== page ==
Cosby Juror Reveals These Words From The Comedy Icon’s Own Mouth Convinced Them Of His Guilt

NORRISTOWN, PA - APRIL 13:  Actor/ stand-up comedian Bill Cosby leaving the Montgomery County Courthouse for the fifth day of his retrial for sexual assault charges on April 13, 2018 in Norristown, Pennsylvania. A former Temple University employee alleges that the entertainer drugged and molested her in 2004 at his home in suburban Philadelphia. More than 40 women have accused the 80 year old entertainer of sexual assault.  (Photo by Gilbert Carrasquillo/Getty Images)

Cosby Juror Reveals These Words From The Comedy Icon’s Own Mouth Convinced Them Of His Guilt

It happened before the trial even started.

Published April 30th

Bill Cosby was recently found guilty on all three counts of aggravated indecent assault during the conclusion of his retrial.

Now, after the verdict has been read, one of the jurors is speaking out about the decision, and he is revealing just what convinced him and the rest of the jury that the fallen comedian was guilty, in their eyes.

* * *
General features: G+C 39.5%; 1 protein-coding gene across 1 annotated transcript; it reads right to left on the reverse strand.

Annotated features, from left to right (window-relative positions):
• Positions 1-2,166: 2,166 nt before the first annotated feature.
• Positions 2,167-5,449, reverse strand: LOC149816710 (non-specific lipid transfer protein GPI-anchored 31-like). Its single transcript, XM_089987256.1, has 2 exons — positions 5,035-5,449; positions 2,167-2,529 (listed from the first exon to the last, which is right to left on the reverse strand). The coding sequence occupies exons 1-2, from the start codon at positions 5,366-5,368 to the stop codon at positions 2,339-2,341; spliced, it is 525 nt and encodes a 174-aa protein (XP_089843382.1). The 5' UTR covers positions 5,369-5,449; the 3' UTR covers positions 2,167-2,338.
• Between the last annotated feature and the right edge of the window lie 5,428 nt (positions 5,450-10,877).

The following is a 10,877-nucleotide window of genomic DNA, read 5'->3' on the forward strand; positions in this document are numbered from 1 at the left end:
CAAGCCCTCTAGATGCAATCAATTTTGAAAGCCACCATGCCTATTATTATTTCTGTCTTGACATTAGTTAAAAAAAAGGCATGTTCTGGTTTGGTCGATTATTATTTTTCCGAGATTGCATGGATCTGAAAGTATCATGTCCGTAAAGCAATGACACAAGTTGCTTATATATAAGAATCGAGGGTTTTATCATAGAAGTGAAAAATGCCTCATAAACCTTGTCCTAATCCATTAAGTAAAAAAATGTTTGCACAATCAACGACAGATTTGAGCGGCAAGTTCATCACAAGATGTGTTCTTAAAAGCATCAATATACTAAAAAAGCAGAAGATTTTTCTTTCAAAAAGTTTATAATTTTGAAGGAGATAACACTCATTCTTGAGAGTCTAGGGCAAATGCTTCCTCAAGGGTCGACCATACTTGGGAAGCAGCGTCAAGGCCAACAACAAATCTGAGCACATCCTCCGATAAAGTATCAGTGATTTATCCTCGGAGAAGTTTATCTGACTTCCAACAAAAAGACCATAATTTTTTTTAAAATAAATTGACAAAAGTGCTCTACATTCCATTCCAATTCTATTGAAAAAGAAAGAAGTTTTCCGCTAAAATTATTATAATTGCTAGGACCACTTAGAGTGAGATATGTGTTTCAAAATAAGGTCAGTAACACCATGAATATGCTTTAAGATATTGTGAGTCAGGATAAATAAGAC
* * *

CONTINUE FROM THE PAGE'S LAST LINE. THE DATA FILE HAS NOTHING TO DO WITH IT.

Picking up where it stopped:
Juror Harrison Snyder recently appeared on Good Morning America where he explained that the unforgivable evidence that led to the comedian being found guilty beyond a reasonable doubt was simply him confessing to the crime.

"I think it was his deposition, really," Snyder said. "He admitted to giving these quaaludes to women, young women, in order to have sex with them."

Snyder further admitted, though, that when he entered the courtroom for the first time, he was still in doubt whether or not the comedy icon was guilty.

When asked what swayed his judgment once the proceedings began, he clarified that "hearing everyone's comments about certain pieces of evidence and going through the different counts" played a major factor.

He also added that he had absolutely no knowledge of the case prior to being selected as a juror as he doesn't "watch the news, whatsoever."

"I didn't even know what he was on trial for," he said.

Take a look at the clip, below:

Bill Cosby faces a maximum of 10 years in prison for each charge.

Written by Moriba Cummings

(Photo: Gilbert Carrasquillo/Getty Images)

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